Bank employees using social networks at work: danger or mere distraction?

Banks always have been a lure for attackers, and while new technologies help to improve client service, they also create additional information security risks.

Cyberattacks on banks frequently start with criminals persuading employees of a financial institution to open specially crafted malware. Positive Technologies expert Timur Yunusov explains below if it makes sense for banks to ban workplace use of social networks to reduce the risk of such attacks.

Employees: the weak link in security

Most cyberattacks on banking infrastructure rely on social engineering. By smoothly manipulating bank employees in correspondence or conversation, criminals frequently manage to penetrate a bank’s internal network. In the case of a targeted attack directed at many bank employees—we know of attacks targeting 10 to 50 (or even more) employees at the same time—we can safely assume that at least one of them will open malware attached to an email message, therefore infecting that employee’s computer.

Research performed by Positive Technologies demonstrates that information security awareness among employees remains low. Employees often open potentially malicious attachments and act in a way that may jeopardize the security of the company\’s infrastructure. Unfortunately, awareness is still low at companies where employees undergo information security training.

One of the most effective tools for a hacker is the telephone—in 100 percent of cases with the clients we audited, our testers managed to convince the employee on the other end of the line to open the malicious file they had previously sent, or even to disclose the employee’s user name and password. Bank employees are a weak link in security, and therefore financial institutions have to think about how to reduce the risk of attacks on their staff.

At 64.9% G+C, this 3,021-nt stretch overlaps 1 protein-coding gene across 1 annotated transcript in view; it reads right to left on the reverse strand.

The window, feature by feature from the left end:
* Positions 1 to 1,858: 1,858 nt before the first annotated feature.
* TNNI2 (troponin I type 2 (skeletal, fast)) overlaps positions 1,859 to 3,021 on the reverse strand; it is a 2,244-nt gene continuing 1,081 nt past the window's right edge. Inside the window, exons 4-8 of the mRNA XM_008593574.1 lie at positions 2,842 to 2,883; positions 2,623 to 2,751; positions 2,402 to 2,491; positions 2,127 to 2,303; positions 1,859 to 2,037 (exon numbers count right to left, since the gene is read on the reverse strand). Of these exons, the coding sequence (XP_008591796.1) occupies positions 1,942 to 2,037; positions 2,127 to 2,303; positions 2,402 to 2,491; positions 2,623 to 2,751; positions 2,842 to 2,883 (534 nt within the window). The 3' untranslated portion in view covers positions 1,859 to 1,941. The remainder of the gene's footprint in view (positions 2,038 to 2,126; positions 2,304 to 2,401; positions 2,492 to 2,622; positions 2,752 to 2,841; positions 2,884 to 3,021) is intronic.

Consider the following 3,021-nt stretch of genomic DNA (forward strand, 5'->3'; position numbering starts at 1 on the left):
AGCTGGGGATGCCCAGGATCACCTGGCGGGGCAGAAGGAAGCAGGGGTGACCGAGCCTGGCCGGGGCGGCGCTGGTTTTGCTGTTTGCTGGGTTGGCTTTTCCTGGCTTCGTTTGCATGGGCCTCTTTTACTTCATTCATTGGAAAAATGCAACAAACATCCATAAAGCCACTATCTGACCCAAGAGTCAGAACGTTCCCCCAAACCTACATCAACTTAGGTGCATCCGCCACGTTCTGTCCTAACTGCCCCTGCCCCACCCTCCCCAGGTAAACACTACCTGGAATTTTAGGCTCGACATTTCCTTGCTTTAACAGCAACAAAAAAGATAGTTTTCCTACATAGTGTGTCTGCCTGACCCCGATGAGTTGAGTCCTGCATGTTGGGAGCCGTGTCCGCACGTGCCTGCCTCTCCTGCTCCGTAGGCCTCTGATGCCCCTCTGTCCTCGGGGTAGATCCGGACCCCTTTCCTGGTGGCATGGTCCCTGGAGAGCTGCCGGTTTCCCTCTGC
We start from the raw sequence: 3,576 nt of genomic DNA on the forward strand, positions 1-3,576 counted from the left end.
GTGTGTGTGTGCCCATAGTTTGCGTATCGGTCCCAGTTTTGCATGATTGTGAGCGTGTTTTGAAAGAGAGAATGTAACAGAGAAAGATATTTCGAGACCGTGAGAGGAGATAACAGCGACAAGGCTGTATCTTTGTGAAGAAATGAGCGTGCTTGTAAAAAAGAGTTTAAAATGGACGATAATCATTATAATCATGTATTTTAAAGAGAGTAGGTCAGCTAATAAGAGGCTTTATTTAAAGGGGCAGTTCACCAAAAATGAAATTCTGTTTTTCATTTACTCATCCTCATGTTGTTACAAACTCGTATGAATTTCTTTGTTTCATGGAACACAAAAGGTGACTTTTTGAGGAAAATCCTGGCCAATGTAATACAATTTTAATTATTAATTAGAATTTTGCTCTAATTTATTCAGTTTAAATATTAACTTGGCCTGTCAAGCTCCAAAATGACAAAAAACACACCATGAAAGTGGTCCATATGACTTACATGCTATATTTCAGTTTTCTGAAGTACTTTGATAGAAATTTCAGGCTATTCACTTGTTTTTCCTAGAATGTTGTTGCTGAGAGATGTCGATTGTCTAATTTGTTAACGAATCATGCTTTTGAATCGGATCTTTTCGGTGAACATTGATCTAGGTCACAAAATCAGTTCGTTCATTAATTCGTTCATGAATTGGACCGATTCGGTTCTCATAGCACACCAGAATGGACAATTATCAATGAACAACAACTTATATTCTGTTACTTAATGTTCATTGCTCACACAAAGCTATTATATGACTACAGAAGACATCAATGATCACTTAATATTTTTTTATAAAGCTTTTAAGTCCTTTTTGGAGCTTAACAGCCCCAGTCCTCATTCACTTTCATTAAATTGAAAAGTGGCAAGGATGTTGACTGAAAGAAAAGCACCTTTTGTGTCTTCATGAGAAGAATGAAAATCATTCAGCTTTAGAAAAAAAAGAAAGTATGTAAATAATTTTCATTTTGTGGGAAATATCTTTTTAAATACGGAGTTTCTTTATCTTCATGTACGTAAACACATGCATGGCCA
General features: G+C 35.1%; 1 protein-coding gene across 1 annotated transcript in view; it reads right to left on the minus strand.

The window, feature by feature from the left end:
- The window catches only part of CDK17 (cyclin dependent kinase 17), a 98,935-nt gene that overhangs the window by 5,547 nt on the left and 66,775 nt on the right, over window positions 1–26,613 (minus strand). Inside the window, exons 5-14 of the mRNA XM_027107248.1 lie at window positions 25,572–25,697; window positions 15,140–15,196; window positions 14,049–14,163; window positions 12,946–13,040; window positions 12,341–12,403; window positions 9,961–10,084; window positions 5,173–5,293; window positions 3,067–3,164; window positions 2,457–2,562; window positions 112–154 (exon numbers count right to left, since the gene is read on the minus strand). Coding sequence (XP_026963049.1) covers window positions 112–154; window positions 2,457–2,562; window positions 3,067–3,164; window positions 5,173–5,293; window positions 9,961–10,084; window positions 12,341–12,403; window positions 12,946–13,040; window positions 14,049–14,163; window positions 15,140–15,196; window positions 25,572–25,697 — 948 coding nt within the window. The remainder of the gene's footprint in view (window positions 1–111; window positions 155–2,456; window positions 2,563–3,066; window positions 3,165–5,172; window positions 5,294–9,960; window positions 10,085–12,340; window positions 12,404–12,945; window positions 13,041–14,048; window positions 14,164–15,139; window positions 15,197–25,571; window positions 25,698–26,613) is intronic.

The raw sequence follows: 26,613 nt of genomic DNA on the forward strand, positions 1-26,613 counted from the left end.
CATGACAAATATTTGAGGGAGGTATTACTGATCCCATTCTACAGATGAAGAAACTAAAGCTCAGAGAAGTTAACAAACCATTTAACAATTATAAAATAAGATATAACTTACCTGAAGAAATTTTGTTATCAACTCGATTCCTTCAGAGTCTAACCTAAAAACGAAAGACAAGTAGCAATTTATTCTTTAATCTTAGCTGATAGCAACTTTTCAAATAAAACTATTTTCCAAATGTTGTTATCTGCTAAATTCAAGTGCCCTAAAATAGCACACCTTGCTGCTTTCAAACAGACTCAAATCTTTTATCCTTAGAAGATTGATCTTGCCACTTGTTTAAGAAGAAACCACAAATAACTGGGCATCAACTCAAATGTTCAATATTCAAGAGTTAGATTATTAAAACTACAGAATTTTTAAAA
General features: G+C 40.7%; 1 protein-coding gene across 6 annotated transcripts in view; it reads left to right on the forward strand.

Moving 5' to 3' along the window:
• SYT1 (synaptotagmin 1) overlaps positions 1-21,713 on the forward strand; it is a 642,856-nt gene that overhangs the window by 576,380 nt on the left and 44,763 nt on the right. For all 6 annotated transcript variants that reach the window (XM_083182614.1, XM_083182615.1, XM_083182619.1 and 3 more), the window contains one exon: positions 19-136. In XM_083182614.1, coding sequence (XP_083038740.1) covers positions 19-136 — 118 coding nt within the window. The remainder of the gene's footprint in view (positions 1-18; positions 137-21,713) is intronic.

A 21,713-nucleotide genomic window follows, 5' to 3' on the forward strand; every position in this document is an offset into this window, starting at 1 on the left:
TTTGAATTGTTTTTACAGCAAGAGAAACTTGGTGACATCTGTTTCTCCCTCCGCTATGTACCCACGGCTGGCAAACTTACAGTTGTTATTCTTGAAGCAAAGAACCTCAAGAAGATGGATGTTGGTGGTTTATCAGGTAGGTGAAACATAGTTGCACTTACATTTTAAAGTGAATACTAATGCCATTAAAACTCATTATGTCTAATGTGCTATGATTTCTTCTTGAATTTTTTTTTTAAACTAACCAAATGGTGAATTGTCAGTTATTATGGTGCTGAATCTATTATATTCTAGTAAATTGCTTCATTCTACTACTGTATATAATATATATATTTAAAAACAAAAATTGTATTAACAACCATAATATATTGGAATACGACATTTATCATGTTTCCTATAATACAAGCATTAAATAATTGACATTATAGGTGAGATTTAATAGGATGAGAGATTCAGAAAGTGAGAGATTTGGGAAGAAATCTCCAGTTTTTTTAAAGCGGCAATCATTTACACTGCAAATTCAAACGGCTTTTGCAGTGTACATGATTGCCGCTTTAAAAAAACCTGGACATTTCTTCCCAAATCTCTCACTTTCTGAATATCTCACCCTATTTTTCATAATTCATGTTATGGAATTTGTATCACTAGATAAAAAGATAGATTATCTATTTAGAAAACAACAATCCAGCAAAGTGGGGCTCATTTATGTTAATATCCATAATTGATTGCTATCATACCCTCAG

Putting the social network controversy in perspective

Considering all the above, banning workplace use of social networks might seem to be a safe and sensible step. After all, popular online services are another way for attackers to spread malware.

But in reality, social networks are less useful for fraudsters than the phone, for instance. To persuade employees to perform a certain action, attackers first need to create relationships and earn trust. Targeted attacks via social networks are a time-consuming process that usually takes a week or more. Timing is trickier too, since if the attacker sends the malicious software or link when the employee is at home, the malware will infect the employee’s computer, instead of a bank computer.

Sometimes attackers hack the accounts of the target employee’s friends. In this case, success is more likely because people trust their friends more than they trust strangers. But performing this attack at any kind of scale against bank employees via social networks is quite difficult and has no guarantees of success. Overall, emails and phone calls are much more effective for hackers.

To ban or not to ban

Statistics show that employees of financial institutions are at risk and are the logical first target for hackers. Many methods are available to hackers for this purpose, including social networking websites.

But banning use of social networks may actually be counterproductive. After a ban, employees could switch over to other communication methods (for example, email and phone) that are statistically riskier with respect to social engineering.

In addition, outright prohibitions may not work and instead push employees to seek dangerous workarounds. At a minimum, any ban must be reinforced by training to educate employees on the basics of information security.

The more effective and reliable choice for banks and other businesses is to combine security awareness training with use of special protection and attack detection tools, such as security information and event management (SIEM) and web application firewall (WAF) solutions.

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